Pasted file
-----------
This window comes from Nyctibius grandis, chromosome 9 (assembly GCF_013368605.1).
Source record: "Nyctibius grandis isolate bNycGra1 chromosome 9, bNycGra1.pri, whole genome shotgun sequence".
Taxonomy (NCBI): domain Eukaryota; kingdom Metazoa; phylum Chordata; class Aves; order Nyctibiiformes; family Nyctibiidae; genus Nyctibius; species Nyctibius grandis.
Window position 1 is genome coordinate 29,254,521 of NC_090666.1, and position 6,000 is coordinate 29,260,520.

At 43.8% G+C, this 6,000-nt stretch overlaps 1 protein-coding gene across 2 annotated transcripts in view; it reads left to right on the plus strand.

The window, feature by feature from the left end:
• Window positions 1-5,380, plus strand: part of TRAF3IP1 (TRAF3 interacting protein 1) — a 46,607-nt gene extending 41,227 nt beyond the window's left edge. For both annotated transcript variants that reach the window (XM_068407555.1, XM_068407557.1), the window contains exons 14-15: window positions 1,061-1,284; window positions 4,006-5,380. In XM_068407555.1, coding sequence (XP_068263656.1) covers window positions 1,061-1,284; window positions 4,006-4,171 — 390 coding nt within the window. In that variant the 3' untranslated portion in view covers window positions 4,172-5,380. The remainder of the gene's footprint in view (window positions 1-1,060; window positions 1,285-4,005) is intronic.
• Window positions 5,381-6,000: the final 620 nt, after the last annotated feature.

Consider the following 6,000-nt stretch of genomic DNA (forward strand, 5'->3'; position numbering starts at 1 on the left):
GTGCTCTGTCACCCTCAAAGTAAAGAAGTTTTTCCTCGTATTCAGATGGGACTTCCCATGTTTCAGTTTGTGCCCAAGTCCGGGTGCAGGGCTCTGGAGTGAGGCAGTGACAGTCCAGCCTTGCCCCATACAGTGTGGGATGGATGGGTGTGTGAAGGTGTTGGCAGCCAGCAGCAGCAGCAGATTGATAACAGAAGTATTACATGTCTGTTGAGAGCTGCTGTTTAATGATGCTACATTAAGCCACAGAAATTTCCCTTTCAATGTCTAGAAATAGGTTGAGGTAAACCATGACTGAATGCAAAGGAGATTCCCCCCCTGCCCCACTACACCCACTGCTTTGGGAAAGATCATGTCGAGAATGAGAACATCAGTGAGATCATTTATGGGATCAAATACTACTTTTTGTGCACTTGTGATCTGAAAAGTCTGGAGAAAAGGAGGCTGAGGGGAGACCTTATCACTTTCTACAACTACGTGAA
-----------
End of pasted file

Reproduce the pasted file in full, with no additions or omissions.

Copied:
This window comes from Nyctibius grandis, chromosome 9 (assembly GCF_013368605.1).
Source record: "Nyctibius grandis isolate bNycGra1 chromosome 9, bNycGra1.pri, whole genome shotgun sequence".
Taxonomy (NCBI): domain Eukaryota; kingdom Metazoa; phylum Chordata; class Aves; order Nyctibiiformes; family Nyctibiidae; genus Nyctibius; species Nyctibius grandis.
Window position 1 is genome coordinate 29,254,521 of NC_090666.1, and position 6,000 is coordinate 29,260,520.

At 43.8% G+C, this 6,000-nt stretch overlaps 1 protein-coding gene across 2 annotated transcripts in view; it reads left to right on the plus strand.

The window, feature by feature from the left end:
• Window positions 1-5,380, plus strand: part of TRAF3IP1 (TRAF3 interacting protein 1) — a 46,607-nt gene extending 41,227 nt beyond the window's left edge. For both annotated transcript variants that reach the window (XM_068407555.1, XM_068407557.1), the window contains exons 14-15: window positions 1,061-1,284; window positions 4,006-5,380. In XM_068407555.1, coding sequence (XP_068263656.1) covers window positions 1,061-1,284; window positions 4,006-4,171 — 390 coding nt within the window. In that variant the 3' untranslated portion in view covers window positions 4,172-5,380. The remainder of the gene's footprint in view (window positions 1-1,060; window positions 1,285-4,005) is intronic.
• Window positions 5,381-6,000: the final 620 nt, after the last annotated feature.

Consider the following 6,000-nt stretch of genomic DNA (forward strand, 5'->3'; position numbering starts at 1 on the left):
GTGCTCTGTCACCCTCAAAGTAAAGAAGTTTTTCCTCGTATTCAGATGGGACTTCCCATGTTTCAGTTTGTGCCCAAGTCCGGGTGCAGGGCTCTGGAGTGAGGCAGTGACAGTCCAGCCTTGCCCCATACAGTGTGGGATGGATGGGTGTGTGAAGGTGTTGGCAGCCAGCAGCAGCAGCAGATTGATAACAGAAGTATTACATGTCTGTTGAGAGCTGCTGTTTAATGATGCTACATTAAGCCACAGAAATTTCCCTTTCAATGTCTAGAAATAGGTTGAGGTAAACCATGACTGAATGCAAAGGAGATTCCCCCCCTGCCCCACTACACCCACTGCTTTGGGAAAGATCATGTCGAGAATGAGAACATCAGTGAGATCATTTATGGGATCAAATACTACTTTTTGTGCACTTGTGATCTGAAAAGTCTGGAGAAAAGGAGGCTGAGGGGAGACCTTATCACTTTCTACAACTACGTGAA